Fresh out of design school, Katie Lockhart landed a gig most grads would only dream of: design assistant for Karen Walker. Working under the inimitable fashion designer, one of the most stalwart figures in New Zealand’s design industry, may be a few degrees removed from interior design, but Karen, her husband and their house had a profound impact on Katie. “They lived in a little concrete art deco house on a hill in the middle of nowhere, with an infinity pool hidden amongst the trees, where we watched films projected on bed sheets by the open fire,” says Katie. “It was a romantic way to live.”
Karen and her husband Mikhail had been inspired by Casa Vogue, the interiors supplement that accompanies Vogue Italia biannually. Having grown up with Design Hunter parents (who collected pre-1900s colonial New Zealand furniture) and keeping company with friends whose parents were architects, Katie’s affinity towards interior design was built in. But it was the introduction to Casa Vogue that truly ignited Katie’s passion for interiors and ultimately inspired her to move to Milan.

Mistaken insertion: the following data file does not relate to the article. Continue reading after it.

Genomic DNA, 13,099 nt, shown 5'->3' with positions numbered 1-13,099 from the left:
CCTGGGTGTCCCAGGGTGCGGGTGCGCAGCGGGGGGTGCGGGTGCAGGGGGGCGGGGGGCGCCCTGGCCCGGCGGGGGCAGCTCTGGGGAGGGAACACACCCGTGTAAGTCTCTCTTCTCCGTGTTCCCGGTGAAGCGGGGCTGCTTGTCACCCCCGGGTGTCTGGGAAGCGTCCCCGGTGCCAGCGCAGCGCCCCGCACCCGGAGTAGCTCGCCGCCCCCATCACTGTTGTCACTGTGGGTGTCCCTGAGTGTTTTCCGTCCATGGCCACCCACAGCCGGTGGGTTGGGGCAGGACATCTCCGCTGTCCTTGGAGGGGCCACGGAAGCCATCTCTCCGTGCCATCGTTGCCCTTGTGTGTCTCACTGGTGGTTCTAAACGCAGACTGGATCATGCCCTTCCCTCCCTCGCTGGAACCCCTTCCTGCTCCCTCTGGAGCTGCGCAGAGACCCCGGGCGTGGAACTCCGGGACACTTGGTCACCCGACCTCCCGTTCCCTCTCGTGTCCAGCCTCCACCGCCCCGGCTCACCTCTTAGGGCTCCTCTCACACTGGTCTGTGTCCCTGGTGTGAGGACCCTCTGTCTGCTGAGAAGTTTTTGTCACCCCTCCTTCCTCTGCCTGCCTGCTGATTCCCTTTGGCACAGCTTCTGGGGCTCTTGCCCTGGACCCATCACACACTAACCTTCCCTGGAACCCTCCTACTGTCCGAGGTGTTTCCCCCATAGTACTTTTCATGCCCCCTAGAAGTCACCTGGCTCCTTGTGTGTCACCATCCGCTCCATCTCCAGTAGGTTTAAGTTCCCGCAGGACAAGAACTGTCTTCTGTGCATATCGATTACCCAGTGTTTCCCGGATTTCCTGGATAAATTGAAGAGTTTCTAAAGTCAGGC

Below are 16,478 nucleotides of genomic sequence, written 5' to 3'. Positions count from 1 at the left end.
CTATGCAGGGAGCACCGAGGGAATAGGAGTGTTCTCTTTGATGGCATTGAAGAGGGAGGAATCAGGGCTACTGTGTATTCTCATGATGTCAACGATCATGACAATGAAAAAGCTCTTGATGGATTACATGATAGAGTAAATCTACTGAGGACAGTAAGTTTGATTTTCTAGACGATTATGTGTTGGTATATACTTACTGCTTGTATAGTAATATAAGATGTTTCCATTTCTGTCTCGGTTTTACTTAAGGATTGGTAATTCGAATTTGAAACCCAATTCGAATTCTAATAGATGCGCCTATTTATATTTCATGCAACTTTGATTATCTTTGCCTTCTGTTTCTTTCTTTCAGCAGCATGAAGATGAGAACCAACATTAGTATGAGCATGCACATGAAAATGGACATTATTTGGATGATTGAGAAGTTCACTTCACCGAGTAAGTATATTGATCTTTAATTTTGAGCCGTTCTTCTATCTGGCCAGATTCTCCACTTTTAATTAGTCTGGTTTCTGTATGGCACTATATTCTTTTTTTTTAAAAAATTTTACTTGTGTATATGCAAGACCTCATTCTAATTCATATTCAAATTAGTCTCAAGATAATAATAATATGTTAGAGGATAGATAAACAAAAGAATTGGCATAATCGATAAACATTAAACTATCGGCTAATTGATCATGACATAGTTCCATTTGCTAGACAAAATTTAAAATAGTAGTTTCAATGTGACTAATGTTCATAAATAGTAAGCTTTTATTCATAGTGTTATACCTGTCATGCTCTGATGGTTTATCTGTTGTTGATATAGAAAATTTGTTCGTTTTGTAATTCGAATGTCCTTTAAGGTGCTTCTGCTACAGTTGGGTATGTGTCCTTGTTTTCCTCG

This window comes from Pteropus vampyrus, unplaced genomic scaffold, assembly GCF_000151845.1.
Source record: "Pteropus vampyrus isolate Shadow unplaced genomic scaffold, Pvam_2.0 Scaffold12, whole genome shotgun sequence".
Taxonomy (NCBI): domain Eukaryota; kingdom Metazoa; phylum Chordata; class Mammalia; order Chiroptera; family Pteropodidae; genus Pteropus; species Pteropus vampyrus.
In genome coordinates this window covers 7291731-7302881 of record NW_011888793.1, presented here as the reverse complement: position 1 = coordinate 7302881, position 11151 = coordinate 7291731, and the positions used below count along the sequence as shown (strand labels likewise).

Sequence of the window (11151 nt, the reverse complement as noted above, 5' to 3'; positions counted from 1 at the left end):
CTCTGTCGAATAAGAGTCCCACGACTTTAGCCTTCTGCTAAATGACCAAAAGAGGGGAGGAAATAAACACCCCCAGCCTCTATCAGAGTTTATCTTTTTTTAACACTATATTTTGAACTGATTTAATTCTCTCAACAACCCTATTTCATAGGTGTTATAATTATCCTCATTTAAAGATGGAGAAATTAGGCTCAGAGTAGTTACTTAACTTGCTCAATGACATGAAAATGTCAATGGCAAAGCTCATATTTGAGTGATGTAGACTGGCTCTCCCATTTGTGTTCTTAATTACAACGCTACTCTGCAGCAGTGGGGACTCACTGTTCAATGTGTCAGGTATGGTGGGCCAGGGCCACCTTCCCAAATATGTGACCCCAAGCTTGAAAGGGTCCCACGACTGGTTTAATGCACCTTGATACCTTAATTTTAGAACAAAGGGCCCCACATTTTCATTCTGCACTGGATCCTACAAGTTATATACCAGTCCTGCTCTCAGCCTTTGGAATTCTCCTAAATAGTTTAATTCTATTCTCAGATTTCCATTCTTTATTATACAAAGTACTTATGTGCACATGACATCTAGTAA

“I wanted to work alongside those that created and curated these interior dreams,” says Katie. “I wanted to learn from those who I considered to be the best, to understand what they were seeing, to know all that they did about furniture, designers, and style.” And so, it was.
Katie traded her life as design assistant for Karen Walker in to pursue new experiences abroad, and it was her time in Milan that she considers as her true design education. “The editor of Casa Da Abitare at the time showed me around her newly renovated house. She had a yoga room with tatami mats. I had never seen anything like this,” she remembers. “I loved how Italians could dream up realities.”
The next destination on Katie’s big OE was London, where she assisted interior designer Suzy Hoodless in her eponymous practice. Though, thanks to her parents’ penchant for period pieces, Katie was no stranger to coveting furniture – “we used to spend Saturdays trawling antique stores” – her time in London became a significant part of her education in the realm of traditional and contemporary furniture design. “Suzy had some Swedish clients, this meant I became very knowledgeable on important historical Swedish furniture and dealt with wonderful dealers such as Paul Jackson and Nina Yashar which only drove my interest even more,” she says.
By 2007 Katie had returned to New Zealand, richer and wiser from her experiences, to open her own eponymous interior design practice. Thirteen years on and Katie Lockhart Studio is going strong, with one of its most recent projects featured in Habitus #48, the annual Kitchen & Bathroom issue. The influence of Karen, Mikhail, Suzy, Milan, London, her parents and the countless other creatives that have touched her life culminate in Katie’s practice today, which focuses on collaborating with local artisans and curating homes that are rich in character.
Katie Lockhart Studio
We think you might also like Baina